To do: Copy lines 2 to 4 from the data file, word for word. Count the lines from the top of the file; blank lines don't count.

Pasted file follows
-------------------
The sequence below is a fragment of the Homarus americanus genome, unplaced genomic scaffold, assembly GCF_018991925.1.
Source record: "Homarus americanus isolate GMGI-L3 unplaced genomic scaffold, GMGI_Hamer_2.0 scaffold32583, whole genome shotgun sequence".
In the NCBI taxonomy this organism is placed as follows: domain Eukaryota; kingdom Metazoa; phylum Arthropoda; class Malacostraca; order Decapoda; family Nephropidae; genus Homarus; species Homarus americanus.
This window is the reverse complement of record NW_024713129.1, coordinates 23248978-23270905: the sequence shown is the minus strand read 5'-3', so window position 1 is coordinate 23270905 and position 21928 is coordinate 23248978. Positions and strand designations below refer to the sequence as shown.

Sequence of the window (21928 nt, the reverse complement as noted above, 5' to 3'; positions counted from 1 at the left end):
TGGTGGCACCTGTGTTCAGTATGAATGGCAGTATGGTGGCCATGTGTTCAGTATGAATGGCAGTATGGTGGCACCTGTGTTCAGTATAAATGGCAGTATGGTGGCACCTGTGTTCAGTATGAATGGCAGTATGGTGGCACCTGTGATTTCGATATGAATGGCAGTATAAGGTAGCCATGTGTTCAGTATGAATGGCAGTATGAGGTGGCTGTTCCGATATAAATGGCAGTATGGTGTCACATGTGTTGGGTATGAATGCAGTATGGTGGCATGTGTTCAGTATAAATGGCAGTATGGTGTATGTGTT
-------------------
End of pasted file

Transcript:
Source record: "Homarus americanus isolate GMGI-L3 unplaced genomic scaffold, GMGI_Hamer_2.0 scaffold32583, whole genome shotgun sequence".
In the NCBI taxonomy this organism is placed as follows: domain Eukaryota; kingdom Metazoa; phylum Arthropoda; class Malacostraca; order Decapoda; family Nephropidae; genus Homarus; species Homarus americanus.
This window is the reverse complement of record NW_024713129.1, coordinates 23248978-23270905: the sequence shown is the minus strand read 5'-3', so window position 1 is coordinate 23270905 and position 21928 is coordinate 23248978. Positions and strand designations below refer to the sequence as shown.